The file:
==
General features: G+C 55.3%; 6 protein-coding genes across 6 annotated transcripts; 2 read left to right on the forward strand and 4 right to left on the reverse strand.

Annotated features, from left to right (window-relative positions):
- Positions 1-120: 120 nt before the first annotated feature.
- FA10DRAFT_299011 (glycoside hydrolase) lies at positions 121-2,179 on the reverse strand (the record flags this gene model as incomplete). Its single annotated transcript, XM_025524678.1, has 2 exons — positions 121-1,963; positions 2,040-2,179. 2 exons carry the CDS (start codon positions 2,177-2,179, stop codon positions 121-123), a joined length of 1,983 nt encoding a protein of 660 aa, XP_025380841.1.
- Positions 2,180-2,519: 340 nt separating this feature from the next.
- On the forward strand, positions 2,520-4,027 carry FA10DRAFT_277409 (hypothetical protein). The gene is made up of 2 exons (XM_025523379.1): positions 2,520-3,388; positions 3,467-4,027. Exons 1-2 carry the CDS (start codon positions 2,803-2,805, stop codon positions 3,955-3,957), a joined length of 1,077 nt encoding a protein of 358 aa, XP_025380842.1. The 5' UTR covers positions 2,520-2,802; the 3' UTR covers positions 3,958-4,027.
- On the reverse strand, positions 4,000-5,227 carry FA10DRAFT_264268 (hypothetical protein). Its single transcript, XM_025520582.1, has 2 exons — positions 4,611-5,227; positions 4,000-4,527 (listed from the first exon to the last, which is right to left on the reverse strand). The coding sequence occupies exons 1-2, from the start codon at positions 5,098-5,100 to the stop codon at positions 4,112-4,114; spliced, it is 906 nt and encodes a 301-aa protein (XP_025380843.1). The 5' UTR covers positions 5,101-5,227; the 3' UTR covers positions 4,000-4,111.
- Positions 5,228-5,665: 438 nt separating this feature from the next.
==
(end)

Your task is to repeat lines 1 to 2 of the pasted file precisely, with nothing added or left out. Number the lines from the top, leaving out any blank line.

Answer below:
General features: G+C 55.3%; 6 protein-coding genes across 6 annotated transcripts; 2 read left to right on the forward strand and 4 right to left on the reverse strand.

Annotated features, from left to right (window-relative positions):